Most commonly kids and teens are just craving attention from parents or they are troubled and disturbed about something.
Addressing those root causes can prevent further lying and stealing.
👉 Set Family Rules
🔥 Expert Tip : “When kids are young make telling the truth the rule in the family,” says Hutchinson. “To encourage honesty, parents should be role models as well.”
Though Hutchinson adds that it’s important to have more nuanced discussions like truth v/s lying and compassion v/s honesty.
Which means that if Grandma gave kids a rather itchy knitted jumper on Christmas, they should know that it’s more considerate to show appreciation than being honest that they’re unlikely to wear it! 😀
👉 Discuss Consequences
Hutchinson feels parents should let kids know one of the most serious consequences of lying and stealing: it makes it difficult for people to trust you.
Knowing this consequence will encourage kids towards a genuine apology, promise to change their behaviour and be more honest in the future. 👊
🔥 Expert Tip : “Sometimes, kids are harder on themselves than parents,” says Hutchinson. “So they will make efforts to change their behaviour if they are aware of the consequences.”
What do you do when your teenager lies and steals?
Just like for younger children, challenging behaviour in teens like lying and stealing also reveals a communication pattern.
🔥 Expert Tip : “Parents must take care not to attack their teens for lying and stealing,” says Hutchinson. “Instead take a step-back and listen to them. Try and come up with ways together to help fix the problematic behaviour.”
What to do when your grown child steals from you?
Hutchinson advises parents to “reduce opportunities” for your grown child to steal from you. Which means consciously not leaving money and change lying around in the house. 💵 💵 💵
🔥 Expert Tip : “Kids are less likely to take money from parents’ wallets or purses,” she says. “As that requires more effort and feels far more wrong.”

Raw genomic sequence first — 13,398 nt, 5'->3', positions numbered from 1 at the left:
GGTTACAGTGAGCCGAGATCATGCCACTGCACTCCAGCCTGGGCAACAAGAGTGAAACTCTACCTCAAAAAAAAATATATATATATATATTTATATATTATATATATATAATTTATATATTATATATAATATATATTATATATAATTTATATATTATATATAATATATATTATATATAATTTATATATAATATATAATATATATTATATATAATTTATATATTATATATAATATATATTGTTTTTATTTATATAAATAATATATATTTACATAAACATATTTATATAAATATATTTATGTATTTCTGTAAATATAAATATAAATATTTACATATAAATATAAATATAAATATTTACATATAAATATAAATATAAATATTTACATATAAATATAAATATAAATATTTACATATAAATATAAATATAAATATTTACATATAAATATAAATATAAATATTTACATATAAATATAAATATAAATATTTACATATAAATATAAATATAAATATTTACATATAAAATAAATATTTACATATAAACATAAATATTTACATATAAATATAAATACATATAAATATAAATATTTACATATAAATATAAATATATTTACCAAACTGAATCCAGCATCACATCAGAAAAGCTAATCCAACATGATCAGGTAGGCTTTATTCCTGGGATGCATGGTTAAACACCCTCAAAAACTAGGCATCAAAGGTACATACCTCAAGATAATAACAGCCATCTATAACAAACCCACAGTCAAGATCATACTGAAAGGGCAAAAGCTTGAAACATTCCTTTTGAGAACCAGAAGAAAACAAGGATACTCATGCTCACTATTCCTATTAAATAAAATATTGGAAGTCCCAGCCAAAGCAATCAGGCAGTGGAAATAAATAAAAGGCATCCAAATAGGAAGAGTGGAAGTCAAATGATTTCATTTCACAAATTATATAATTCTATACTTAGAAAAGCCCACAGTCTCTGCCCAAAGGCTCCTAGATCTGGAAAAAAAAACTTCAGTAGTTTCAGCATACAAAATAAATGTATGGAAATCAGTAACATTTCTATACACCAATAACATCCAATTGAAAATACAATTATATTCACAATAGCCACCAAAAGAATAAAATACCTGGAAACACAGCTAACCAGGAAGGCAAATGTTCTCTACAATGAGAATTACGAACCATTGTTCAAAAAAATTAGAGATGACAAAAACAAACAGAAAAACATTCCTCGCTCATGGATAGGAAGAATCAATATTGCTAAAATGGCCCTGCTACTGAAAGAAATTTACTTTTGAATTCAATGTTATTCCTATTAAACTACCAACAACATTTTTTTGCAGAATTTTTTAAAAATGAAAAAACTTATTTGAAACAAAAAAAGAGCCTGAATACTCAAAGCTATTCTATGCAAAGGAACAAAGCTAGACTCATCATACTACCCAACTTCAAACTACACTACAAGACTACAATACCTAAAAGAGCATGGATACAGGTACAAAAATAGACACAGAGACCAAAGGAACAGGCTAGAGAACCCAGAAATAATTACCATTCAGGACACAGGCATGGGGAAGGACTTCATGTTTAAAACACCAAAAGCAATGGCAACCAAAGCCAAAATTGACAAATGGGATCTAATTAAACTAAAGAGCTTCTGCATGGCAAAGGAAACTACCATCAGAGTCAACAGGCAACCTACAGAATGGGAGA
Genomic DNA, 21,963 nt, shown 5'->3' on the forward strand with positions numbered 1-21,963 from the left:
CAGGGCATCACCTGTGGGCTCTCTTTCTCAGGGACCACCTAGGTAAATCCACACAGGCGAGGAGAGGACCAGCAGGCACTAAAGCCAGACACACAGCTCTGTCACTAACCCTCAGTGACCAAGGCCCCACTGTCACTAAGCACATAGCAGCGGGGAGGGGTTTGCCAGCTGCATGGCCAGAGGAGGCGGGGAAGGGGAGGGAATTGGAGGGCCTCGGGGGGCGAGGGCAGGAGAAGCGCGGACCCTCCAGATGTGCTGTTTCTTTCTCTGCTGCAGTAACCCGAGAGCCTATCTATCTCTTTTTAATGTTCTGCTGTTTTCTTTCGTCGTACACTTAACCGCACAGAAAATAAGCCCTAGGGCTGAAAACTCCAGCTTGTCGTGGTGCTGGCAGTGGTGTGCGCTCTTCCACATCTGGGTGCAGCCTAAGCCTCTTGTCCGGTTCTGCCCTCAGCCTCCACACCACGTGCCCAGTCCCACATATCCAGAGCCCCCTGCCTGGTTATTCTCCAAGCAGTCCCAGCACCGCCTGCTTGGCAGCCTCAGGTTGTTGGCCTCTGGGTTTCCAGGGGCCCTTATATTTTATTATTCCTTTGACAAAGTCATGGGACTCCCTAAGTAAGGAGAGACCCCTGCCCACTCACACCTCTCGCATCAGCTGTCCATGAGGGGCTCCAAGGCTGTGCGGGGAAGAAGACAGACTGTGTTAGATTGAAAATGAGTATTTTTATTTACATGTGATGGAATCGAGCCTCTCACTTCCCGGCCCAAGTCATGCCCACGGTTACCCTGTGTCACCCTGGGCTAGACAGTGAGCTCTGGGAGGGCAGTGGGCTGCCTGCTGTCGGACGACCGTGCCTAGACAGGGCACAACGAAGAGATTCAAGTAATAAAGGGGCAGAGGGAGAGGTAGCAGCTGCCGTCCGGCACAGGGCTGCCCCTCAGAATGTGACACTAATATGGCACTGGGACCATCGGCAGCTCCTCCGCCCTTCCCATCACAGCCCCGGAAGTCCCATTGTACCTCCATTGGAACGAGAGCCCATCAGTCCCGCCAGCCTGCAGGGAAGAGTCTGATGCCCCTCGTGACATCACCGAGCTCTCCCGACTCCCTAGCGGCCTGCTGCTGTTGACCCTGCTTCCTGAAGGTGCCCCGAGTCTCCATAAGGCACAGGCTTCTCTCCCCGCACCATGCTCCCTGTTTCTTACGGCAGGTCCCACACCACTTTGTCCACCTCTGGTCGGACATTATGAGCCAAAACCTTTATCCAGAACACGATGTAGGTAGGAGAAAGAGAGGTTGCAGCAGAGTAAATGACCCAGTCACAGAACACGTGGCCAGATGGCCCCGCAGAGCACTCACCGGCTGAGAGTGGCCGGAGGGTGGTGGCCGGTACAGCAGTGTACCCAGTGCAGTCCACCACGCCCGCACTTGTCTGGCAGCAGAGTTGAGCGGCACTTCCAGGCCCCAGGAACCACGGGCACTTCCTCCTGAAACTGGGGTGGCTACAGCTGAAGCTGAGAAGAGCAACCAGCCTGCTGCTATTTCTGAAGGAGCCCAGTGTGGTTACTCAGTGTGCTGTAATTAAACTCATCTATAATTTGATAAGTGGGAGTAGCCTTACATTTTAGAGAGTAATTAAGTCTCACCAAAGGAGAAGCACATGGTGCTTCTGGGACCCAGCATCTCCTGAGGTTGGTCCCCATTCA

Hutchison also adds that usually kids steal money because they might be being bullied (including bullying on social media online).
So when they steal, children are often motivated by the fact that there are deeper consequences from the bully if they don’t steal, than from parents if they do steal.
So getting your grown child to open up about those fears will help prevent further stealing.
How to punish a child for stealing money?
When kids are stealing money, Hutchinson advises against punishment.
🔥Expert Tip : “The problem with punishment is that children will lie or steal more to escape it.”
Instead, she says introduce “natural stealing consequences” to kids.
So if the money that kids stole was reserved for family expenses – let them know that now the family can’t have a fun day at the local fair.
This way the onus is put back on the child and they are more likely to stop their stealing behaviour. ✊
For Hutchinson lying and stealing by kids is “extremely natural” so parents need not be too alarmed.
Though no matter what your parenting style, Hutchinson feels you should let kids know that as parents “ you are always there to listen to them” and help them through the most challenging of situations. Much like GoStudent does when it comes to students’ academics!🚀
Through this supportive approach, you can help your child navigate right and wrong and prevent behaviour like lying and stealing!